‘A Stitch in Time – Guidance Notes in Maintaining your Place of Worship’

Guidance Note 3 – Rainwater Disposal

The roof finishes and flashings should efficiently shed water. The rainwater goods – gutters, downpipes and rainwater heads – manage that water by disposing of it clear of the walls and footings. It is particularly important that the top of the main walls be protected as this is the point where the timber roof structure bears onto the walls and damage to the structure at this point by water ingress can be extremely costly.
Damage to the render at the bottom of the raking abutment wall shown above has resulted in saturation of the wall next to the box gutter evidenced by the dampness and moss growth on the outside face of the wall seen below…
Saturation of the ground at the base of the walls and footings can also lead to major structural problems as the earth around the foundations can be washed away. Rainwater goods therefore need to be kept in good order.
Rusted cast iron rainwater pipe with a galvanised pipe fitted on top. While cast iron is durable it is prone to rust if not adequately maintained.
Cast iron was the strongest and longest lasting common material traditionally used for rainwater goods. Adelaide’s Cathedrals and the early, most prestigious churches in the state would have had cast iron gutters and down pipes.
Cast iron rainwater head precariously fixed. If this were to fall serious injury may result.
Cast iron rainwater goods where quickly superseded by galvanised steel rainwater goods which have less than half the life expectancy of cast iron.
A galvanised steel downpipe rusted through.
Both cast iron and heritage galvanised steel need to be well maintained. This requires that gutters and downpipes be cleaned out and inspected at least twice annually and the underground drainage be surveyed (using CCTV cameras) at least every 15 to 20 years. Where trees grow close to churches their roots can damage drains leading to saturation of the soil around footings. Heavy traffic can cause vibrations that can eventually cause old drainage pipes to collapse causing blockages that may take years to become apparent. In that time soil can be washed away beneath buildings and reactive soils can lead to movement of footings and cracking to external walls.
A drainage inspection pit full of gravel, and…
… another inspection pit containing empty beer bottles. It is important that drainage runs are inspected regularly and cleared out when necessary.
High level concealed box gutters present particular problems as it usually isn’t possible to see when they are blocked. It is good practice to have overflows installed to warn when the downpipe is blocked and water is backing up in the gutter, but even when fitted the overflows themselves become choked if box gutters aren’t checked and cleared out regularly. When box gutters overflow they often discharge water inside the building without it being immediately apparent.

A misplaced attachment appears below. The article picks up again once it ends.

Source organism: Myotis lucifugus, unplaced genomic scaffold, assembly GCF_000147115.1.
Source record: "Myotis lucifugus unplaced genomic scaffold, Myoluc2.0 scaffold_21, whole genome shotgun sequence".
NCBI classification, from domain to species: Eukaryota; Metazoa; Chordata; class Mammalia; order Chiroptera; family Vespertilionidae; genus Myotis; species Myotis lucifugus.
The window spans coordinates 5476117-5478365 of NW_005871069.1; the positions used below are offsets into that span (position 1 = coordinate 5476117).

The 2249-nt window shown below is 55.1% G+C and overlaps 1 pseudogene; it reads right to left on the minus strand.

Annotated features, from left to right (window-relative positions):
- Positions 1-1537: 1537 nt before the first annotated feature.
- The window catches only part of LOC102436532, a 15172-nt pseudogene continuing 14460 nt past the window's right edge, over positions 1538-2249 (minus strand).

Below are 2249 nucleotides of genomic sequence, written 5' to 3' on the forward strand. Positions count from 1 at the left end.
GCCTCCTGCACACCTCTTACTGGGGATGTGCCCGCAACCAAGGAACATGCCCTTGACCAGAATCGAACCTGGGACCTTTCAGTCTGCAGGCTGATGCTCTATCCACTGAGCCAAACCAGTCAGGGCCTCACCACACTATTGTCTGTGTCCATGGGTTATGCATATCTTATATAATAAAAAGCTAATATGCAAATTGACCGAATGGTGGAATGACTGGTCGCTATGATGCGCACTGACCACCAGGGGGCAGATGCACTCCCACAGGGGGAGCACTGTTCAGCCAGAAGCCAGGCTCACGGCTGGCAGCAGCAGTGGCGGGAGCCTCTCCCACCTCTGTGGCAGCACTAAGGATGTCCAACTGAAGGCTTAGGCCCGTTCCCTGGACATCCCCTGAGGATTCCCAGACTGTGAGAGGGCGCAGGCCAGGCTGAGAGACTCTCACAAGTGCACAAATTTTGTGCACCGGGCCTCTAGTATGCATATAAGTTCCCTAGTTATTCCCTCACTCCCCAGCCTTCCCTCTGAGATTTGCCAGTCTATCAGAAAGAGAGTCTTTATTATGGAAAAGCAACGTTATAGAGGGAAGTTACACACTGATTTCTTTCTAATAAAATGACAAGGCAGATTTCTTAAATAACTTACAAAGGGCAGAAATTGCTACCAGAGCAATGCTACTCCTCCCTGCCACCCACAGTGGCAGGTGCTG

A blocked box gutter. Note the damaged lead flashing and the build up of leaf debris and dirt in the gutter.
There can also be problems where rainwater pipes work loose and water discharges directly down the face of walls. If not attended to quickly the walls become saturated and damp seeps through to the inside finishes and timber structure.
The rainwater pipe from this box gutter is no longer connected so that water has been running directly down the face of the wall for some time. Note the cement pointing preventing the stonework from breathing and the white salt residue deposited where water has been evaporating from the stone surface. The situation is made worse by cracks in the cement pointing that will be allowing more moisture to penetrate. If this situation at the head of the wall is allowed to persist it will lead to deterioration of the underlying roof structure which will be very expensive to repair.


If you were to do nothing else to maintain your church building I strongly recommend that you inspect your gutters, rainwater heads and downpipes, as well as your underground drainage regularly and attain to any blockages or damage as a matter of urgency.

This guidance note only provides basic advice on what to look out for when reviewing your church rainwater disposal system. If you are in any doubt about the condition of your church fabric contact a well-respected heritage architect who has experience in dealing with church buildings to advise on a suitable course of action.